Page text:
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GUEST COMMENT How retailers can best manage rising supply chain and delivery costs

Image: Monkey Business/Shutterstock

Image: Monkey Business/Shutterstock

Fergal O’Carroll, CRO of Scurri

With late deliveries costing retailers over £3.5bn per year each year, it is clear that getting delivery right has a big impact on costs. Given the current economic conditions, and the end of the pandemic-related ecommerce boom, many companies are seeing now how it is critical to scrutinise every operating cost.

The ability to satisfy online shoppers changing expectations of delivery is a key differentiator for brands. Buyers expect a range of delivery speeds and types of service such as timed delivery slots, greener options, expedited shipping, and click and collect. Offering them a choice of delivery services is vital, in today’s competitive online marketplace, while there is still early mover advantage.

Having multiple delivery services in place helps meet these customer expectations, but it can cost thousands for each new integration. Adding additional carriers without the unnecessary cost, and additional complexity, is one of the biggest benefits of using a delivery management platform. You also have to consider the budget that will be required to maintain carrier connectivity.  

Carrier fees are a major expense for any retailer. One of the main issues with relying on a single carrier is not being able to negotiate better rates. Being able to add new carriers cost-effectively and quickly and switch between them, gives you a negotiation point.

If a particular carrier is unavailable, or a service disrupted, you need to use an alternative carrier. With a delivery management platform, you can spot any delivery disruptions and easily switch between carriers whenever needed. This saves on the cost of missed deliveries, reputational damage, customer support issues, and the potential for refunds and compensation.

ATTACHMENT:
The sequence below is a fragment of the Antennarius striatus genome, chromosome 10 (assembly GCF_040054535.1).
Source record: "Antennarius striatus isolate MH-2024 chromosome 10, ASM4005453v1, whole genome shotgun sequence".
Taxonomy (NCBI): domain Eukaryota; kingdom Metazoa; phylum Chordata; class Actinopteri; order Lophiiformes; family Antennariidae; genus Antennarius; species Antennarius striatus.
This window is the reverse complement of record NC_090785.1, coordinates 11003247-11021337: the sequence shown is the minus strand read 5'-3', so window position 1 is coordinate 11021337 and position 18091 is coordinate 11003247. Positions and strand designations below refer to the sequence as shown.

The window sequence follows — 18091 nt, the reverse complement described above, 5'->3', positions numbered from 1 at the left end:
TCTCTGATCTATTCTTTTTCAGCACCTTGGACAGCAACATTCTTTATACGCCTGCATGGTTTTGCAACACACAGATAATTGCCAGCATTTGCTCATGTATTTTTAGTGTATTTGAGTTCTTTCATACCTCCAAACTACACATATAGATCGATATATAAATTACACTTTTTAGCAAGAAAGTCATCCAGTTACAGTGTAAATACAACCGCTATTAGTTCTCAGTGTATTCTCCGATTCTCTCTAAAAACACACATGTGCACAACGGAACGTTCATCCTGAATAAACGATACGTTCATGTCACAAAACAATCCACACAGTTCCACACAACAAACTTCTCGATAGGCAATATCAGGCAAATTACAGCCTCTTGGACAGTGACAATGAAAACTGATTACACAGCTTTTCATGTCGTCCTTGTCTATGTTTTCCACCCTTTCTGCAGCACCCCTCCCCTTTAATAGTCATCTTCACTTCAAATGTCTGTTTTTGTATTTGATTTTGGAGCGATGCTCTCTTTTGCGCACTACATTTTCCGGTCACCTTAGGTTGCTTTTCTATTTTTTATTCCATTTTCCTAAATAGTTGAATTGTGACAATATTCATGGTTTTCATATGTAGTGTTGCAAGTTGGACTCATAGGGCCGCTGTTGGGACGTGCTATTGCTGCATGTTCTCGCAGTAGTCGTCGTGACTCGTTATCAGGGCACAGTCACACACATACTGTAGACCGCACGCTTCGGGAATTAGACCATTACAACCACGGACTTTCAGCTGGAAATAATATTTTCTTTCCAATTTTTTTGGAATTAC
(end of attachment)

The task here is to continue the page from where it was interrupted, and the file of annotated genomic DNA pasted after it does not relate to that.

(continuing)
Tailoring delivery choice at the online checkout to fit buyer behaviour and preferences also allows for some customisation while ensuring that customers are presented with the most relevant alternatives to pick from. This might include things like their basket value and size, loyalty programme membership, the time of purchase, and the variety of delivery services offered.

Another aspect of the delivery process that could undergo further optimisation is often the labelling process of goods. If your label booking process is disconnected, it consumes needless resources just to keep your head above water. When delivery difficulties emerge, your customer care staff is put under severe demand. ‘Where is my order?’ questions rise, and if your carrier and customer systems are not linked, your level of assistance may suffer. When their package is delayed, 79% of customers want a more attentive client experience. With real-time customer and delivery data, you are less likely to lose consumers, which means your shipping prices will not go up. Additionally, inputting shipping information into different carrier systems might affect shipment preparation times and fulfilment speed. 

Returns are one of the main issues resources are squandered on. It is thought that ecommerce returns will cost UK retailers an estimated £5.6bn by next year. One surefire way to save money is to stop offering free returns. However, this will likely affect your conversion rate too.

The impact of returns

As a result, it is critical to assess the impact of returns on your shipping expenses. If your return rate is more than 20-30%, various solutions can assist you reduce the excessive cost of reverse logistics. While merchants have a difficult struggle to reduce the average return rate. They also have a plethora of technologies and tools at their disposal. In the last several years, we’ve seen AR and AI play the role of the expert store assistant, answering product queries and assisting consumers in making wise purchase selections.

Review software assists companies in collecting client feedback as well as information on certain attributes. These include size, comfort, and quality, all of which may help customers choose the correct goods. Browsers may see products in real life thanks to user-generated content such as consumer videos and images. It may enhance professional product photographs and add the context that customers need.

Retailers and brands should actively consider their future returns policy. This entails setting short-term and long-term goals, as well as developing an active plan to deal with returns. Returns may be a necessary evil, but if more plan ahead, the tide of returns may eventually begin to shift.

Having control over how your goods are delivered, and building resilience into your logistics infrastructure, is the best way to reduce risks, and minimise costs.

Fergal O’Carroll is CRO of Scurri

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